Another lens battle today…just a quick one. I have the new Olympus 25mm f/1.8 in for review this week and I thought I’d put it up against the venerable and outstanding Panasonic Leica 25mm f/1.4 DG Summilux. These two lenses are both priced relatively similarly, given the difference in maximum aperture. The Olympus comes in at $399, while the Panasonic Leica charges a bit more for that 2/3 stop of extra light, at $529.
The normal prime space in Micro 4/3 is becoming a crowded area. On the wide end of normal, Panasonic has had their excellent pancake design 20mm f/1.7 for years. They later released the Leica branded 25mm f/1.4 tested here. That lens has been a mainstay in the system for some time, and really the only choice for a 50mm equivalent lens with fast aperture and autofocus. Voigtländer has also had a player in this range for a few years as well, with the manual focus and very fast 25mm f/0.95 Nokton. Olympus has been strangely absent from the normal focal range until now, with the release of the 25mm f/1.8.
While the new Olympus sacrifices 2/3 stop of aperture against the Panasonic, it comes with the benefit of being considerably smaller. The Olympus 25mm is a tiny lens and can easily fit in a jacket pocket. The Panasonic 25mm f/1.4 is a fair bit larger, but is still a relatively small lens. The Panasonic (200g) is about 50% heavier than the Olympus 25mm (136g).
Both lenses have very fast and quiet autofocus and both are relatively well-built, though the focus ring on the Olympus 25mm feels a little less robust than the nicely gripped rubber focus ring on the Panasonic.
I’m using a similar setup to many of the other lens battles I’ve tested….a high detail target to provide information on resolution, with a faceted glass decanter in the background to provide specular highlights and help in evaluating bokeh. The test camera, the Olympus OM-D E-M5, was set on a tripod, triggered with the 2 second self time to avoid movement from pressing the shutter, and in-body IS was set off. Images were taken starting at f/1.8 and stopping down in one stop increments to f/5. The Panasonic also was tested at f/1.4. When switching lenses, the camera was left on the tripod in the exact position while the lenses were swapped out.
Some notes: As you can see in the images below, despite both lenses being marked as 25mm lenses, the Panasonic Leica has a slightly longer focal length. I can’t say whether the Leica is longer than 25mm or the Olympus is shorter than 25mm, though in comparison to other lenses I own, I’d lean towards the Olympus being slightly shorter than marked.
As a result on the Panasonic being slightly longer, the 2/3 stop aperture difference between the lenses is actually slightly more significant than would be expected. Below are the full shots of both lenses wide open. While the difference in depth of field and background blur isn’t huge, it is certainly noticeable, especially in the far reaches of the background. As you’ll see in the bokeh comparison on Page 2, the Panasonic seems to enjoy closer to 1 stop of depth of field advantage over its Olympus sibling.
It is worth nothing that this is a single test at a single focus distance. I have not had a chance to do a formal test at further focus distances, but this test was chosen to give a nice balance between focus distance and shallow depth of field abilities. Focus distance was approximately 0.7m, which is somewhat close, but well short of the minimum focus distance of both lenses (0.25m for the Olympus and 0.3m for the Leica).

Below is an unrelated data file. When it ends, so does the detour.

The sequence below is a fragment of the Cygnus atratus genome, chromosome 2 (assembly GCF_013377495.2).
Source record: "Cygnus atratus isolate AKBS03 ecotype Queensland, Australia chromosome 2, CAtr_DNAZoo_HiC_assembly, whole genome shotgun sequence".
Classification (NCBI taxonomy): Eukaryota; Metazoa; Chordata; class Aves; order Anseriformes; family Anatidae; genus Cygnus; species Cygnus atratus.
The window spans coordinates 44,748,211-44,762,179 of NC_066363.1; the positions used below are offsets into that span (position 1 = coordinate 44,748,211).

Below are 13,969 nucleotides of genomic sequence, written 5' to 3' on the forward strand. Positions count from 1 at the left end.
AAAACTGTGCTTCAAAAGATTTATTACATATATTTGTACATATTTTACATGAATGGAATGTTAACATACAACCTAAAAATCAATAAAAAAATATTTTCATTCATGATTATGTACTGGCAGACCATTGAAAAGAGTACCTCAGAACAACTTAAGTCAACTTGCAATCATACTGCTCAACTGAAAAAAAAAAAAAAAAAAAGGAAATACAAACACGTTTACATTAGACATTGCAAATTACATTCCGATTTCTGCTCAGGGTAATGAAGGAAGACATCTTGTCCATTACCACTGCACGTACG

Below are 100% crops taken from the center and near the upper right corner of the image frame. As the Panasonic is slightly longer, the corners don’t exactly match up, but that isn’t fully required for evaluation. To see the crops at full size, click the image, then click the green arrow at the bottom to enlarge to 100%.
At the widest apertures, we have a bit of a split result. Both lenses are already very sharp from wide open across the frame. This is, in and of itself, a very nice result for both lenses. However, the Leica 25mm shows slightly higher resolution in the center, even at f/1.4, (and more noticeable by f/1.8) than the Olympus 25mm. However, as we get to the edges, the Olympus takes the lead, with a clear advantage in the corner at f/1.8. The Olympus’ cross frame sharpness at f/1.8 is rather remarkable. There is extremely minimal falloff in resolution as you get to the edges.
As we get to smaller apertures, the Panasonic retains a slight lead in the center at f/2.5, but by f/3.5, the lenses are just too similar to worry about. Likewise in the corners, the Olympus stays visibly sharper throughout, though by f/3.5 the differences are extremely small.
Overall, the two lenses are both very sharp at all apertures, with the Panasonic having a slight edge in the center and the Olympus having an edge towards the image borders.
One other thing that is visible from these crops is the relatively higher level of vignetting on the Olympus. While both lenses are notably darker in the corners wide open, the Panasonic eliminates most of that corner shading by f/1.8, while the Olympus has to be stopped down much further to bring the vignetting to negligible territory.
Let’s take a look at how out of focus areas are rendered: